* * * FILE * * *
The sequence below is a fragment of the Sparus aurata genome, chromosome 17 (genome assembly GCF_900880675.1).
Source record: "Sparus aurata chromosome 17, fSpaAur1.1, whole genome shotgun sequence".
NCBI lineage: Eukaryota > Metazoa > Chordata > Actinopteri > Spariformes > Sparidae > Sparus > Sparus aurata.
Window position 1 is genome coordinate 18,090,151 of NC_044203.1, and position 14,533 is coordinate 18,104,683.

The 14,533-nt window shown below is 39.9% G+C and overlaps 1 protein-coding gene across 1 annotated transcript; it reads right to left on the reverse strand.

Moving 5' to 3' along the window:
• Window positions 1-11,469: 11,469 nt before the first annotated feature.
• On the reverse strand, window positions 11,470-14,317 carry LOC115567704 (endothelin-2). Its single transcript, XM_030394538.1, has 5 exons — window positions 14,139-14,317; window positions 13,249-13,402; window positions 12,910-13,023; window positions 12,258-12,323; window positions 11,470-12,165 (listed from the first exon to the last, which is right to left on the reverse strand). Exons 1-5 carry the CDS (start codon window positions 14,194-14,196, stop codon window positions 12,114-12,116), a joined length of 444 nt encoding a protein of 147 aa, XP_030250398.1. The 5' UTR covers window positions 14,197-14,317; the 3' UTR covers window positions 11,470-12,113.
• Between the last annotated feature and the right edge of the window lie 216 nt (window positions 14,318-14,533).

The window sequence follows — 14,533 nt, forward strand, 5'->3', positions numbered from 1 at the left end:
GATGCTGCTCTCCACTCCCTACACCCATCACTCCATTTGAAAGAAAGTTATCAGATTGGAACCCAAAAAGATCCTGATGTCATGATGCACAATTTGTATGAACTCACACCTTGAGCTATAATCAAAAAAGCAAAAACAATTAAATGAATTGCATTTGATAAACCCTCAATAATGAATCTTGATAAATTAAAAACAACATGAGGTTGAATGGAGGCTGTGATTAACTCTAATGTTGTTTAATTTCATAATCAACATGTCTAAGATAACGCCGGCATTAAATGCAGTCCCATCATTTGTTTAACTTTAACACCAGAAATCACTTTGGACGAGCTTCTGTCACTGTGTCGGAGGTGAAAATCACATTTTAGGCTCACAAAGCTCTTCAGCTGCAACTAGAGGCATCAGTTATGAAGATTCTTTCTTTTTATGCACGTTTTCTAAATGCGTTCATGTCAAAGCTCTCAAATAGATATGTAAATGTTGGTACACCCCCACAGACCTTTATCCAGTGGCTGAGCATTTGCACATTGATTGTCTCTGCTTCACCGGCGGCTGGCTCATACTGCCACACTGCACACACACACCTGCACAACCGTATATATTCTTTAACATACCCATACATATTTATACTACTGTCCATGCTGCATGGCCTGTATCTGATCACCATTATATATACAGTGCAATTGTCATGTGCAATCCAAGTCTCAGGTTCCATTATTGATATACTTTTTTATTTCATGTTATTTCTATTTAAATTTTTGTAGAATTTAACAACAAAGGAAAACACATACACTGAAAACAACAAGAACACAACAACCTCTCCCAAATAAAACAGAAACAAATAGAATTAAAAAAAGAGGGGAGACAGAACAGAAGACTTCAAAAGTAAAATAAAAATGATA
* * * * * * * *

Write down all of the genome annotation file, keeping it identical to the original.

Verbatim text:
The sequence below is a fragment of the Sparus aurata genome, chromosome 17 (genome assembly GCF_900880675.1).
Source record: "Sparus aurata chromosome 17, fSpaAur1.1, whole genome shotgun sequence".
NCBI lineage: Eukaryota > Metazoa > Chordata > Actinopteri > Spariformes > Sparidae > Sparus > Sparus aurata.
Window position 1 is genome coordinate 18,090,151 of NC_044203.1, and position 14,533 is coordinate 18,104,683.

The 14,533-nt window shown below is 39.9% G+C and overlaps 1 protein-coding gene across 1 annotated transcript; it reads right to left on the reverse strand.

Moving 5' to 3' along the window:
• Window positions 1-11,469: 11,469 nt before the first annotated feature.
• On the reverse strand, window positions 11,470-14,317 carry LOC115567704 (endothelin-2). Its single transcript, XM_030394538.1, has 5 exons — window positions 14,139-14,317; window positions 13,249-13,402; window positions 12,910-13,023; window positions 12,258-12,323; window positions 11,470-12,165 (listed from the first exon to the last, which is right to left on the reverse strand). Exons 1-5 carry the CDS (start codon window positions 14,194-14,196, stop codon window positions 12,114-12,116), a joined length of 444 nt encoding a protein of 147 aa, XP_030250398.1. The 5' UTR covers window positions 14,197-14,317; the 3' UTR covers window positions 11,470-12,113.
• Between the last annotated feature and the right edge of the window lie 216 nt (window positions 14,318-14,533).

The window sequence follows — 14,533 nt, forward strand, 5'->3', positions numbered from 1 at the left end:
GATGCTGCTCTCCACTCCCTACACCCATCACTCCATTTGAAAGAAAGTTATCAGATTGGAACCCAAAAAGATCCTGATGTCATGATGCACAATTTGTATGAACTCACACCTTGAGCTATAATCAAAAAAGCAAAAACAATTAAATGAATTGCATTTGATAAACCCTCAATAATGAATCTTGATAAATTAAAAACAACATGAGGTTGAATGGAGGCTGTGATTAACTCTAATGTTGTTTAATTTCATAATCAACATGTCTAAGATAACGCCGGCATTAAATGCAGTCCCATCATTTGTTTAACTTTAACACCAGAAATCACTTTGGACGAGCTTCTGTCACTGTGTCGGAGGTGAAAATCACATTTTAGGCTCACAAAGCTCTTCAGCTGCAACTAGAGGCATCAGTTATGAAGATTCTTTCTTTTTATGCACGTTTTCTAAATGCGTTCATGTCAAAGCTCTCAAATAGATATGTAAATGTTGGTACACCCCCACAGACCTTTATCCAGTGGCTGAGCATTTGCACATTGATTGTCTCTGCTTCACCGGCGGCTGGCTCATACTGCCACACTGCACACACACACCTGCACAACCGTATATATTCTTTAACATACCCATACATATTTATACTACTGTCCATGCTGCATGGCCTGTATCTGATCACCATTATATATACAGTGCAATTGTCATGTGCAATCCAAGTCTCAGGTTCCATTATTGATATACTTTTTTATTTCATGTTATTTCTATTTAAATTTTTGTAGAATTTAACAACAAAGGAAAACACATACACTGAAAACAACAAGAACACAACAACCTCTCCCAAATAAAACAGAAACAAATAGAATTAAAAAAAGAGGGGAGACAGAACAGAAGACTTCAAAAGTAAAATAAAAATGATA